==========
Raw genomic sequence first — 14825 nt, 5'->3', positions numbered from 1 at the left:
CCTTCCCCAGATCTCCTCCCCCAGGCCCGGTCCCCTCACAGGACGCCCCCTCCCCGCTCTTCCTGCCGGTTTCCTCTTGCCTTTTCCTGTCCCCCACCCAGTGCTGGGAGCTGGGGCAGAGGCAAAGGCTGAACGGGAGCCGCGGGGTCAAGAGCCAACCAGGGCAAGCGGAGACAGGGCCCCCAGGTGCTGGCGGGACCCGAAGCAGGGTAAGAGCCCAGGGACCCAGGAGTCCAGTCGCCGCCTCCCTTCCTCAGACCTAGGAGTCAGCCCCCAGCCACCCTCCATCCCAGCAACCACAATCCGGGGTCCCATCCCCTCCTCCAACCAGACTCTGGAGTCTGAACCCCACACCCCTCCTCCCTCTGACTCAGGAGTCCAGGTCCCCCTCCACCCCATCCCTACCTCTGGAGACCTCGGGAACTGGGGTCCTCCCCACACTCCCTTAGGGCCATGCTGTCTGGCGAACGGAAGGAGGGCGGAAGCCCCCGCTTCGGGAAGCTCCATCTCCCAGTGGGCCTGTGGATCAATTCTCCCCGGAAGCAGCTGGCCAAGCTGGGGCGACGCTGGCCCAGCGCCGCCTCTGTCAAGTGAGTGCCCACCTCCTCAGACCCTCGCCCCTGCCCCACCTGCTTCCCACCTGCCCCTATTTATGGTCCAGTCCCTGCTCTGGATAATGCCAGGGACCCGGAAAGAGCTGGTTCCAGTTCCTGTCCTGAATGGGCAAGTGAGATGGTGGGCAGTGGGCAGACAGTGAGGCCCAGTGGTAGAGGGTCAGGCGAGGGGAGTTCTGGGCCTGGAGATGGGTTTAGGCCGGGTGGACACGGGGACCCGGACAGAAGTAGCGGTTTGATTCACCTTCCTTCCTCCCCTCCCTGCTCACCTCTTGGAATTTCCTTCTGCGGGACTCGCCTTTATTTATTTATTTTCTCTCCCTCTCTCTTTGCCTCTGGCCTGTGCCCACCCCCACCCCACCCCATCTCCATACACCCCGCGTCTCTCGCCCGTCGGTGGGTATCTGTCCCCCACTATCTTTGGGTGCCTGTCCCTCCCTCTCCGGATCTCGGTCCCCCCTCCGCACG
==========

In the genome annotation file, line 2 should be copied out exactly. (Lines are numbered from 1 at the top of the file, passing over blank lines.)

CCTTCCCCAGATCTCCTCCCCCAGGCCCGGTCCCCTCACAGGACGCCCCCTCCCCGCTCTTCCTGCCGGTTTCCTCTTGCCTTTTCCTGTCCCCCACCCAGTGCTGGGAGCTGGGGCAGAGGCAAAGGCTGAACGGGAGCCGCGGGGTCAAGAGCCAACCAGGGCAAGCGGAGACAGGGCCCCCAGGTGCTGGCGGGACCCGAAGCAGGGTAAGAGCCCAGGGACCCAGGAGTCCAGTCGCCGCCTCCCTTCCTCAGACCTAGGAGTCAGCCCCCAGCCACCCTCCATCCCAGCAACCACAATCCGGGGTCCCATCCCCTCCTCCAACCAGACTCTGGAGTCTGAACCCCACACCCCTCCTCCCTCTGACTCAGGAGTCCAGGTCCCCCTCCACCCCATCCCTACCTCTGGAGACCTCGGGAACTGGGGTCCTCCCCACACTCCCTTAGGGCCATGCTGTCTGGCGAACGGAAGGAGGGCGGAAGCCCCCGCTTCGGGAAGCTCCATCTCCCAGTGGGCCTGTGGATCAATTCTCCCCGGAAGCAGCTGGCCAAGCTGGGGCGACGCTGGCCCAGCGCCGCCTCTGTCAAGTGAGTGCCCACCTCCTCAGACCCTCGCCCCTGCCCCACCTGCTTCCCACCTGCCCCTATTTATGGTCCAGTCCCTGCTCTGGATAATGCCAGGGACCCGGAAAGAGCTGGTTCCAGTTCCTGTCCTGAATGGGCAAGTGAGATGGTGGGCAGTGGGCAGACAGTGAGGCCCAGTGGTAGAGGGTCAGGCGAGGGGAGTTCTGGGCCTGGAGATGGGTTTAGGCCGGGTGGACACGGGGACCCGGACAGAAGTAGCGGTTTGATTCACCTTCCTTCCTCCCCTCCCTGCTCACCTCTTGGAATTTCCTTCTGCGGGACTCGCCTTTATTTATTTATTTTCTCTCCCTCTCTCTTTGCCTCTGGCCTGTGCCCACCCCCACCCCACCCCATCTCCATACACCCCGCGTCTCTCGCCCGTCGGTGGGTATCTGTCCCCCACTATCTTTGGGTGCCTGTCCCTCCCTCTCCGGATCTCGGTCCCCCCTCCGCACG